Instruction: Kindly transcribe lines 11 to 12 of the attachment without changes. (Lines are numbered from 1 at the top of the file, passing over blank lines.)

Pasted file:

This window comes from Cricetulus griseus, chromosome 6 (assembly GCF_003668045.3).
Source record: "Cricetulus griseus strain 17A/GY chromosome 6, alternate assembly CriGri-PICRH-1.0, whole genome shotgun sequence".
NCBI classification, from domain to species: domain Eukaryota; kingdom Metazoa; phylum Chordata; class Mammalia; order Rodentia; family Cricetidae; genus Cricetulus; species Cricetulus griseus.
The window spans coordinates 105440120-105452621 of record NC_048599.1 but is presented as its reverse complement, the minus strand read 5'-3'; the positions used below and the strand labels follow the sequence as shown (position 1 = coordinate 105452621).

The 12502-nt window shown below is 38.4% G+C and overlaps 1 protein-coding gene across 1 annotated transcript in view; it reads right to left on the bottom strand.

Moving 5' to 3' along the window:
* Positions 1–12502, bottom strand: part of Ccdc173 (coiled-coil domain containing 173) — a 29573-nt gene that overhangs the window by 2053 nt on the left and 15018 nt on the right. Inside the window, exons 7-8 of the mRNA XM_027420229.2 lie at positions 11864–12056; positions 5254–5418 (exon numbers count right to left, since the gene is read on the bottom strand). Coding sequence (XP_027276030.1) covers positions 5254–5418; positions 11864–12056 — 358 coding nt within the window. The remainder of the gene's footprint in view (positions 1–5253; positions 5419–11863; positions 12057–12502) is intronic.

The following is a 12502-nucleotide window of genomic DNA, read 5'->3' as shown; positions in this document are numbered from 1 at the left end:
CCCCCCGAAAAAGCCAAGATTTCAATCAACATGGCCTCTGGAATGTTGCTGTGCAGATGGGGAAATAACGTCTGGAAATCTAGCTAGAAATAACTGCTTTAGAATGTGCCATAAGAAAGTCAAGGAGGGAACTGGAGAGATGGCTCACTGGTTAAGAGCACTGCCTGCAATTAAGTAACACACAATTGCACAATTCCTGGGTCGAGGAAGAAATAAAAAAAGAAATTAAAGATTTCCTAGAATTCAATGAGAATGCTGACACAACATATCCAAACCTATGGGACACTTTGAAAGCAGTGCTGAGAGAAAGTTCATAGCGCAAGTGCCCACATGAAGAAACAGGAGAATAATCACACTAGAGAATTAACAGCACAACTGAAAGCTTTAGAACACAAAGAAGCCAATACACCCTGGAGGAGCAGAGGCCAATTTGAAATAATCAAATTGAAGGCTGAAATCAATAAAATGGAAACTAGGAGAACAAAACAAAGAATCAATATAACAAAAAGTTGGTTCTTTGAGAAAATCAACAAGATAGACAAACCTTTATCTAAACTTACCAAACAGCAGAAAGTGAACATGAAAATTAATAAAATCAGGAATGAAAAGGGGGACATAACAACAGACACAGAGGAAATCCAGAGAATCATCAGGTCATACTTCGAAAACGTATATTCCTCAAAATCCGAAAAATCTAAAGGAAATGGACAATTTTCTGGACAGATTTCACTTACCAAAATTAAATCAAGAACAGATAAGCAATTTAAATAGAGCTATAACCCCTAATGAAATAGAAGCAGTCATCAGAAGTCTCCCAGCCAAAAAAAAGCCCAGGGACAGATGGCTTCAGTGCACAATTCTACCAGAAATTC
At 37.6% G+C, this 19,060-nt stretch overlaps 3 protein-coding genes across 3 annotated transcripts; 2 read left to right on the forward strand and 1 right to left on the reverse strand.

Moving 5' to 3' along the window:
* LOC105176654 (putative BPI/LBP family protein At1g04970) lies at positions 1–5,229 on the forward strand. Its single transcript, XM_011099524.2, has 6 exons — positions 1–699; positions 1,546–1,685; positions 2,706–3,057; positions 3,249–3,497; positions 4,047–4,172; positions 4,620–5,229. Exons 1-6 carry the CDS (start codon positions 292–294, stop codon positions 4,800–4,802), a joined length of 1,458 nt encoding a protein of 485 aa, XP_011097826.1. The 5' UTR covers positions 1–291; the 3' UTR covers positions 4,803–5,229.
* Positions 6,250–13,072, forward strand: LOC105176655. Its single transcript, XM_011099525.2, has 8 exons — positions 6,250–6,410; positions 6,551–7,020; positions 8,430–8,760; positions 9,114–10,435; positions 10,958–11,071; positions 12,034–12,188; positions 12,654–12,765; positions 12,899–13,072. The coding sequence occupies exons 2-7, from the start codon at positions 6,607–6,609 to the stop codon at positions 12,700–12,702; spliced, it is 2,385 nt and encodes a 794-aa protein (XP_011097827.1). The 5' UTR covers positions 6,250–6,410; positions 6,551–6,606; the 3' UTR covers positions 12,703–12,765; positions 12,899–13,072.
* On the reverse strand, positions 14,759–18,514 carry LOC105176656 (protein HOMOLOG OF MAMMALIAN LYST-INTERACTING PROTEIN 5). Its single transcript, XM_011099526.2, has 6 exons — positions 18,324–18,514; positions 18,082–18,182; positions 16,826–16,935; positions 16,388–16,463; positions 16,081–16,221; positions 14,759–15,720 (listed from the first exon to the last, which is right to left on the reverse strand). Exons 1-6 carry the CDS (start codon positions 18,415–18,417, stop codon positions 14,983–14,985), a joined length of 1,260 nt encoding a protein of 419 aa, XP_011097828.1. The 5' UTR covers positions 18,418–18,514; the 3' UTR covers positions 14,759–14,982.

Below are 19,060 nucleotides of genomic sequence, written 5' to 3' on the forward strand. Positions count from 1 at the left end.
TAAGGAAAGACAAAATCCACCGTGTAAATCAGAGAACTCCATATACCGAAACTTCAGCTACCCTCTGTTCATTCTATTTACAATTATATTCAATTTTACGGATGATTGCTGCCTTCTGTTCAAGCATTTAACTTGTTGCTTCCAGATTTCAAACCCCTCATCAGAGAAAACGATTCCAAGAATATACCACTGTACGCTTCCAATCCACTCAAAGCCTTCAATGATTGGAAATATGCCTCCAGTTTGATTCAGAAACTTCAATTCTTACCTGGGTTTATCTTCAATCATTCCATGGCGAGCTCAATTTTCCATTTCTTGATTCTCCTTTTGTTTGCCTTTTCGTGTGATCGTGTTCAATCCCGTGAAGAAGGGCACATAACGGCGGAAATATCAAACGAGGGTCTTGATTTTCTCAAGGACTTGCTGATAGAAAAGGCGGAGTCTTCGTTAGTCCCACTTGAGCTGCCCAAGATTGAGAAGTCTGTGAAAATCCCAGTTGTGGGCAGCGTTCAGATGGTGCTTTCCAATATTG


Moving 5' to 3' along the window:
* LOC105176654 (putative BPI/LBP family protein At1g04970) lies at positions 1–5,229 on the forward strand. Its single transcript, XM_011099524.2, has 6 exons — positions 1–699; positions 1,546–1,685; positions 2,706–3,057; positions 3,249–3,497; positions 4,047–4,172; positions 4,620–5,229. Exons 1-6 carry the CDS (start codon positions 292–294, stop codon positions 4,800–4,802), a joined length of 1,458 nt encoding a protein of 485 aa, XP_011097826.1. The 5' UTR covers positions 1–291; the 3' UTR covers positions 4,803–5,229.